The number of dogs in Westminster does not exceed one hundred and fifty; a number entirely too small for this place; hence the necessity of an increase. In conclusion let me entreat the people to be "up and doing" for the safety of poultry and more particularly the gratification of travellers--and as for our own citizens, 'go ahead' [David Crockett's famous motto. J.G.] in this important improvement.

An Admirer of Musick

Westminster, July 30th, 1836.

The (Westminster) Carrolltonian



Silk Cocoonery

For The Carrolltonian.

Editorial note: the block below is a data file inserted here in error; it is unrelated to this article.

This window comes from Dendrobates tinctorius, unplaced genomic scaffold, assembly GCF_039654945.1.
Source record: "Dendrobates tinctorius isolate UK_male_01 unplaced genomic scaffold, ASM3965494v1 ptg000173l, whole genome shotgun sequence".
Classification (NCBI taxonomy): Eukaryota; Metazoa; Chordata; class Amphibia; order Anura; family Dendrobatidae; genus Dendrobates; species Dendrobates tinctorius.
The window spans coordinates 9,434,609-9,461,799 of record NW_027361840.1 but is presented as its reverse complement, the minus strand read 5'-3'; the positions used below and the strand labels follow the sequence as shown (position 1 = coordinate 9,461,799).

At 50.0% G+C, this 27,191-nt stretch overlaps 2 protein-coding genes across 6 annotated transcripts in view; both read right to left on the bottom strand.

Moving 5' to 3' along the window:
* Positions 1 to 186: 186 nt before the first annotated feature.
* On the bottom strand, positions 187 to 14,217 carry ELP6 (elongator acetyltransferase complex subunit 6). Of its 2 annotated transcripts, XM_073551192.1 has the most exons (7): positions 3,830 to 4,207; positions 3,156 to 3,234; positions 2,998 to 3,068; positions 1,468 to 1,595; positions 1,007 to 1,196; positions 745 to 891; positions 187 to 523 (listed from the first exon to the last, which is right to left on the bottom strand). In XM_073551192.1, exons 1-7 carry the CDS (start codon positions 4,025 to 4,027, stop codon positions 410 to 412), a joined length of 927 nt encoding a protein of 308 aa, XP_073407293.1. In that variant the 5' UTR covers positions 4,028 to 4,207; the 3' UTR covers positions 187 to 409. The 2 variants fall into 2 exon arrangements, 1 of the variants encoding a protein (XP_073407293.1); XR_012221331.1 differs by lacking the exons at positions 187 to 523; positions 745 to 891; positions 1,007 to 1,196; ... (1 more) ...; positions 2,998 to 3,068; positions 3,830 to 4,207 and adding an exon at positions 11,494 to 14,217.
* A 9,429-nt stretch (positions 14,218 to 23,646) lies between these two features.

While we are engaged in the turmoil and bustle of politics, it is a pleasure to have something else to attract our attention--and Mr. William Reese, of our town, from his enterprising spirit, has given our citizens something to excite their curiosity and admiration. I allude to his Silk Cocoonery, which by his energetic and active exertions, has [sic] now in full operation in our town. Mr. Reese has upwards of two hundred thousand Silk Worms, and near about one half of the Worms are now actually spinning the silk. He has at this time some five or six boys engaged in attending to the Worms--and I have no doubt that should he be successful this year, he will be able in a year or two, to give employment to a number of poor women and boys, and thus assist them in obtaining a support and the comforts of life. There can no longer be a doubt, but that the soil and climate of our section of country is well and admirably suited to the raising of the Mulberry and cultivation of the silk; and the labour [sic] in its cultivation is so easy, that the oldest women and the youngest boys and girls, and even the lame and the blind can without difficulty attend to all the various duties, and thereby be relieved from beggary and distress. Our town is particularly adapted to silk, or any manufacturing establishment, and all that is wanting, is a little enterprise to make it one of the most flourishing towns in the State. And it is a pleasure to find that Mr. Reese has so much of the enterprising spirit as to venture to put in operation an establishment which will ultimately tend so much to the advantage of its citizens.